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Capital District Women's Bar Association promotes discussion of leave, flex time

Capital District Women's Bar Association promotes discussion of leave, flex time

More men are taking advantage of parental leave at local law firms, where job sharing, flex time and

More men are taking advantage of parental leave at local law firms, where job sharing, flex time and telecommuting also are being offered, and used.

The results were released Wednesday as part of the Capital District Women’s Bar Association’s updated study of workplace leave policies of the region’s 50 largest law firms. Only 24 responded.

The bar association said the results showed modest progress, but the work is far from over to expand awareness of alternative work options and provide information for employers.

Other results showed 58 percent of policies were unwritten and determined on a case-by-case basis, which provides for flexibility but provides little guidance, according to the CDWBA. Some of the firms that had written policies had low usage rates.

Thirty-seven percent of firms had employees take unpaid leave and 54 percent had employees take paid leave. Family care issues are not being relegated to just women. Men are sharing the load as more firms offered paid leave to male attorneys, rising from three firms in 2004 to 10 firms in 2010.

The CDWBA said it will update the study in 2015 and hopes to see more gains, such as more parity in leave benefits and usage between men and women, more written leave policies, and alternative work schedules becoming a widely accepted path to becoming a law firm partner.

CDWBA President Susan Taylor said work place flexibility issues transcend the law sector and hit especially hard for the in-between group, which she defined as those who have children at home but also have aging parents. Taylor is an assistant attorney general in the Environmental Protection Bureau of state Attorney General’s Office.

“It affects every adult who’s in a professional setting.” Taylor said. “These issues affect everyone. They affect our spouses and partners who are not lawyers and particularly in a down economy and in a changing environment where there are more families that have two working spouses, these solutions are absolutely critical and necessary.”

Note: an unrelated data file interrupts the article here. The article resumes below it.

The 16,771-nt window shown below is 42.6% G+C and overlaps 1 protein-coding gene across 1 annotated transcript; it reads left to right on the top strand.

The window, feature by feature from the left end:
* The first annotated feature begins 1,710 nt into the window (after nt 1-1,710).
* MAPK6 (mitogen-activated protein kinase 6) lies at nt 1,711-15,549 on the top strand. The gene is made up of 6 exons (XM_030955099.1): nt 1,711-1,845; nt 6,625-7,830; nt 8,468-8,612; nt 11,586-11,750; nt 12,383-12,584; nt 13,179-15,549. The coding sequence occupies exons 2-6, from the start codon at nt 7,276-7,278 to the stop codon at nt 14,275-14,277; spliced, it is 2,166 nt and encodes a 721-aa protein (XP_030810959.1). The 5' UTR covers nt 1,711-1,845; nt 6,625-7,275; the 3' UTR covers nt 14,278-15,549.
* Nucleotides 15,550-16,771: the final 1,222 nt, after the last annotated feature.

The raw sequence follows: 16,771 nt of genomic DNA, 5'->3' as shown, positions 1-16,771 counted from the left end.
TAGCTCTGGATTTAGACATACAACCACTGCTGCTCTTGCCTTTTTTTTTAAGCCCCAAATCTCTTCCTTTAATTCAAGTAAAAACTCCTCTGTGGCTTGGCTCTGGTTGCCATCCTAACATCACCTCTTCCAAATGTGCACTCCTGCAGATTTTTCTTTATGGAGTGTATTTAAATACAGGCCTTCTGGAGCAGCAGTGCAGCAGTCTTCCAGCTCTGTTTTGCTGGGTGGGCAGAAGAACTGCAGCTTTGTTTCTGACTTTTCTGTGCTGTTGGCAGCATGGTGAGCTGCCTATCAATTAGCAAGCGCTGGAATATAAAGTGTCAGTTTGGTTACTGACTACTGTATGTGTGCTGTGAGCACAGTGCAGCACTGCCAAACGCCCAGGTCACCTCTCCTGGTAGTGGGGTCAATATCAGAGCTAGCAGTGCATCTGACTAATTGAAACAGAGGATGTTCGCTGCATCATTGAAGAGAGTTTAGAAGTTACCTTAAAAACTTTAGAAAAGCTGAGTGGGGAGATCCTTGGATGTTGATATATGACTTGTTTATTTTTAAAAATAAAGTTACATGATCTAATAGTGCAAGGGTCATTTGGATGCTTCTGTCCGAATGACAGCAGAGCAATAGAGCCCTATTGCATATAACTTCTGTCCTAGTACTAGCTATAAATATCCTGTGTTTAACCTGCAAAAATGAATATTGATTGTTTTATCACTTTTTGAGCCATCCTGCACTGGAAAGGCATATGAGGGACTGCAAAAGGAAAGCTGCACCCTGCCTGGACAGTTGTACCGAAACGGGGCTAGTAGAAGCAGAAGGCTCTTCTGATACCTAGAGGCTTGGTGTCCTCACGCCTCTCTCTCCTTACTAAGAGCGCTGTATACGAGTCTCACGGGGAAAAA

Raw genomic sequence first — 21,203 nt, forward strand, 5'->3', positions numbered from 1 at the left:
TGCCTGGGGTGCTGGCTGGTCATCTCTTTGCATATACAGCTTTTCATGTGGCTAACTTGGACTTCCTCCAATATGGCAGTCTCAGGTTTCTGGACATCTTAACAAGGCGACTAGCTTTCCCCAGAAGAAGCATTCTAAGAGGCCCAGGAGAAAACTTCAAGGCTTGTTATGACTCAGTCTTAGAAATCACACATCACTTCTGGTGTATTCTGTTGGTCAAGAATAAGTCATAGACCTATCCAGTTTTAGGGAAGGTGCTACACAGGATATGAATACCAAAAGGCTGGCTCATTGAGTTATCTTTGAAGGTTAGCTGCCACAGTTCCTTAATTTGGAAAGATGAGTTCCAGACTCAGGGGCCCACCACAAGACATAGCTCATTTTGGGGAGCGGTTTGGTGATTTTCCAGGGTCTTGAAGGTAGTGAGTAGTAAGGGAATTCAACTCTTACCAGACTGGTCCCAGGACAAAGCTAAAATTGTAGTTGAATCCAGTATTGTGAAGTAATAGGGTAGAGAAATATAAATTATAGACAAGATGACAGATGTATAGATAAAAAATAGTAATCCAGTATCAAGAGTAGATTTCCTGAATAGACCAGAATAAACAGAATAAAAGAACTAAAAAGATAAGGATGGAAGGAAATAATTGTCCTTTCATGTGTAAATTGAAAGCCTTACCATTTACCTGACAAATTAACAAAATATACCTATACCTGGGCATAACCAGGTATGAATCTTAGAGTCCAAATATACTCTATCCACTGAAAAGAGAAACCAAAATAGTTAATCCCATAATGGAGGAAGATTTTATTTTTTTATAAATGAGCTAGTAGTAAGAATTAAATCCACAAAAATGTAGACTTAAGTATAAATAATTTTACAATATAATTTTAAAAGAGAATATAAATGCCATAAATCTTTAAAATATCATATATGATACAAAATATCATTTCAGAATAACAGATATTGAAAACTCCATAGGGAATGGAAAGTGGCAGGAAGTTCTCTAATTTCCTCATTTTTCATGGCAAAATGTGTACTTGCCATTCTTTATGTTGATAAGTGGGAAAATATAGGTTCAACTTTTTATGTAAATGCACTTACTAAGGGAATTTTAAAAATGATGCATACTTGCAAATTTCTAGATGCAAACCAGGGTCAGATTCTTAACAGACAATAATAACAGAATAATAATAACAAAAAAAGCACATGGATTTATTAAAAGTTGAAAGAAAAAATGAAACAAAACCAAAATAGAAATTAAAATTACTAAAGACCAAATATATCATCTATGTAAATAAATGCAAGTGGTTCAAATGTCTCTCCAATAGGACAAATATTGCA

Taylor also said unfortunately there is still a level of secrecy involved at some places of employment when it comes to maternity leave and alternative options. She said it’s something she encountered more than a decade ago.

“I was the first pregnant associate at two law firms in the Capital District and for each of them, I had to figure out with them what the policy would be,” she said. “That’s surprising for the late ’90s and 2000s, don’t you think?”

Taylor said the alternative workplace option is a pervasive issue that will crop up in more workplaces in upcoming years with younger employees.

Employees should keep the lines of communication open while advocating for flex time and workplace leave, according to Deborah Epstein Henry, founder of Flex-Time Lawyers LLC. Henry was one of many speakers who presented at CDWBA’s event.

Employers should also remember that “Your practice is your policy, even though it’s not written,” she said.

The White House recently took a look at flex time issues, with a Workplace Flexibility Conference held March 31, which was attended by local resident Kim Lloyd, senior vice-president of marketing and operations at in Troy.

First lady Michelle Obama told the story of how she managed being a working mother and struggled to balance the needs of her career with the demands of family life. She also praised the employers present for offering “compressed work weeks, generous leave time, and mentoring programs that connect new parents or caregivers with folks who’ve been through it before.” is an online media company providing science, technology, mobile education and family articles averaging 10 million page views a month.

“We have lots of different content to help people understand how technology and trends are impacting their lives,” Lloyd said.

The company oversees a freelance community of more than 1,000 part-time writers and editors, many of whom are work-from-home mothers.

As a startup company mostly backed by venture capital, Lloyd said BrightHub can’t afford to compete with larger companies that can spend more on salaries to attract talent.

“One of the benefits we tout is ‘Work from home Wednesdays,’ ” she said. “We’re very flexible. We’re trying to let people balance and fit in. That becomes a competitive advantage for us.”

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